Tutorial Canvas Animation: elasticity

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Gravity with elastic bounce effect

The elasticity of a bouncing ball is related to the amount of energy that is absorbed during the contact with a surface. The degree of energy absorbed is dependent on the type of material of the surface and of the bouncing ball itself. For example, a cannonball falls on a squishy surface will lose all his energy during the contact with the ground and remain lying. By contrast, a gummy ball bouncing on a concrete surface will lose little energy and will highly bounce back. However, in all cases (in real life) the maximum height that can reached after bouncing of the ball will decrease after every bounce.

We can simulate this process by applying an elasticity factor (a constant) during the contact with the ground. In the example code for the animation we will call this constant elasticity and the value will be 0.8

HTML code for this animation:

  <!doctype html>
 	 <title>Het Canvas eenparig versnelde beweging</title>
     <script src="http://ajax.googleapis.com/ajax/libs/jquery/1/jquery.min.js"></script>
	 <script src="js/functions.js"></script>
 	 <canvas id="elastic_bounce" style="border: 1px solid;" width="636" height="288">
    Your browser does not support Canvas. Update your browser to the latest version.


$(document).ready(function() {

function checkForCanvasSupport() {
  return !!document.createElement('some_canvas').getContext;

function gravityElasticBounce(){
  var radius=15;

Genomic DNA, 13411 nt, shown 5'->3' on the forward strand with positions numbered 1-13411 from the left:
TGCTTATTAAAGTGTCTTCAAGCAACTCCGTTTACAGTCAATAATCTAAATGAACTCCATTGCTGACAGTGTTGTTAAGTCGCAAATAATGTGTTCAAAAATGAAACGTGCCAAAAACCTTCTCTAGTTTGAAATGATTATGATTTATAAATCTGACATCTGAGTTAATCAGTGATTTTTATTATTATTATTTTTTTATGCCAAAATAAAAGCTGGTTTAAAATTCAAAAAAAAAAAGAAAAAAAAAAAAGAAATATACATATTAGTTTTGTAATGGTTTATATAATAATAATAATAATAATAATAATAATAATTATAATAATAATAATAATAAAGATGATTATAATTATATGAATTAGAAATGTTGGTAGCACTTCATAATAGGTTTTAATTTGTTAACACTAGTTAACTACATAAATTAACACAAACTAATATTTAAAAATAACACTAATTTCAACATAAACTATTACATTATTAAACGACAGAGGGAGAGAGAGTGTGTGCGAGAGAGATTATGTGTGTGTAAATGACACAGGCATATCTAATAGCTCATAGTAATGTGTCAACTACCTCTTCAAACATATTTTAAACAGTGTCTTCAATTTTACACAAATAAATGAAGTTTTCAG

var speedfactor =7;
 // define the direction the ball is moving
  var degrees = 305;
  var angle = degrees * Math.PI/ 180;
  var vx = Math.cos(angle) * speedfactor/2;
  var vy  = Math.sin(angle) * speedfactor;
  var gravity = 0.1;
  var elasticity = .8;
  var canvas=jQuery("#elastic_bounce");
  var context = canvas.get(0).getContext("2d");
  //Make the Canvas element responsive for desktop, tablet and smartphone	
  var parentWidth=jQuery(canvas).parent().width();
  var canvasWidth = context.canvas.width  = parentWidth;
  var canvasHeight = context.canvas.height  = 288;
  // define the coordinates of the starting point p0
  var p0 = {x:20,y:canvas.height()-radius};
  // define the start coordinates, the speed and the radius of the ball
  var ball = {x:p0.x, y:p0.y, vx:vx, vy:vy, radius:radius, elasticity: elasticity};
  var friction = .98;
  var breadcrumbs=new Array();
  var crumbRadius =1;
  if (!checkForCanvasSupport) {
  function init(){
  myinterval = setInterval(draw, 12);
  function draw(){
  ball.vy += gravity;
  if ((ball.y + ball.radius) > canvas.height()){
  if (ball.vy < 1){
  ball.vx *= friction; 
  ball.vy = 0;
  if( ball.vx >-0.63 && ball.vx < -0.4 ){
  setTimeout('clearInterval(myinterval)', 0);
  ball.vy = -(ball.vy) * ball.elasticity
  if((ball.x + ball.radius) > canvas.width()  ){
  ball.vx= -(ball.vx);
  ball.vy = -(ball.vy);
  if((ball.x - ball.radius) < 0){
  ball.vx= -(ball.vx); 
  ball.y += ball.vy;
  ball.x += ball.vx;
  context.clearRect(0,0, canvasWidth,canvasHeight);
  context.fillStyle = "#f16529";
  //draw the breadcrumbs
  //add an breadcrumb to the breadcrumbs array
  //draw the breadcrumbs which show that the track of the movement
  context.globalCompositeOperation = "destination-over";
  function showBreadcrumbs(breadcrumbs){
  for (var i = 0; i< breadcrumbs.length; i++) {
  context.arc(breadcrumbs[i].x,breadcrumbs[i].y,crumbRadius,0, 2*Math.PI,false);

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